In a recent post about the Jarrets, a couple from Nashville, TN who received a favourable ruling in a case about crypto staking taxes, the community believed that a precedent might have been set.

That’s because the IRS has ruled a full refund of the paid taxes, which seemed like an amazing precedent and gave hope to hundreds of thousands of stakers in the United States and elsewhere.

However, as it now turns out, that might not be the case.

This simply looks like a case of the state not wanting to fight this specific battle over a measley $3,000 tax refund, and deciding to just let it go, says Omri Marian, a professor of law and academic director of the Graduate Tax Program at the University of California.

The government lawyer overseeing the matter probably thought, “I am so constrained for time and recourses. I have thousands of active cases. I am not going to spend office time and money fighting in court over a $3,000 refund.

That’s all. Neither a court nor the IRS decided anything, except that the agency could make better use of its time.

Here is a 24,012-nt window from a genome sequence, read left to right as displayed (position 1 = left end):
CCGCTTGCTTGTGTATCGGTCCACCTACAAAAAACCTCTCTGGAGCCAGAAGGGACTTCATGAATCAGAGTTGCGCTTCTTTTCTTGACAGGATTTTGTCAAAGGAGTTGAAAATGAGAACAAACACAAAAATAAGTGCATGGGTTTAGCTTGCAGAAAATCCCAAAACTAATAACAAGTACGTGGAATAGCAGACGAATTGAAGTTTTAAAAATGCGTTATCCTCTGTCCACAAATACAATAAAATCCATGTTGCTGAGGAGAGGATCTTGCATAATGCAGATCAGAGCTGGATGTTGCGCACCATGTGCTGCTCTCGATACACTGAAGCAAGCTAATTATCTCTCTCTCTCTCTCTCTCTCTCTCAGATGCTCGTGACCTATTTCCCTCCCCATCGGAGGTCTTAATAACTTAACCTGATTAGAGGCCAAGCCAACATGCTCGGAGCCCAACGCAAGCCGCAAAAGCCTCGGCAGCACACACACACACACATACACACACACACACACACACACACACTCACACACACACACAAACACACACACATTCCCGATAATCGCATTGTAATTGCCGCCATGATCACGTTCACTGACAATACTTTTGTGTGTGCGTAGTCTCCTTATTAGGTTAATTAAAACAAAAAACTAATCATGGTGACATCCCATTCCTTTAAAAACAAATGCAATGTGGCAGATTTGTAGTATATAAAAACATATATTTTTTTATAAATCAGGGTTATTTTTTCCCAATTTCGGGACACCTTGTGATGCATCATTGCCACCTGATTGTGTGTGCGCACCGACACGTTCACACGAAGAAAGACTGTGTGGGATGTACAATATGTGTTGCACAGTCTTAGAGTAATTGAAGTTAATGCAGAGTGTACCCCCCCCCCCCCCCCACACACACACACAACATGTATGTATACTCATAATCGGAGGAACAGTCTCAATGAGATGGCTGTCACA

Says Omri Maran in his CoinDesk Insights report.

State Of Crypto Staking Taxes In USA

The current United States taxation policy for unsold staking rewards remains somewhat unclear though.

It actually doesn’t mention crypto staking at all. However, it does mention crypto mining. It says that mining rewards are in fact taxable on the day it has been earned, even if unsold.

That means that if we apply the same logic to crypto staking rewards, they would in fact be taxable. The current case is arguing that should not be the case though, as staking rewards are a “newly created asset”, and therefore should not be taxed until it is sold or an exchange of value occurs.

Despite still not having an exact legal framework for crypto staking taxes in the United States, with the rate that the industry is growing, we expect the IRS to publish more information in the next year at most.

Several organizations are attempting to lobby regulators to treat staking rewards differently than mining rewards, to avoid accumulation being taxed. Whether they succeed remains to be seen.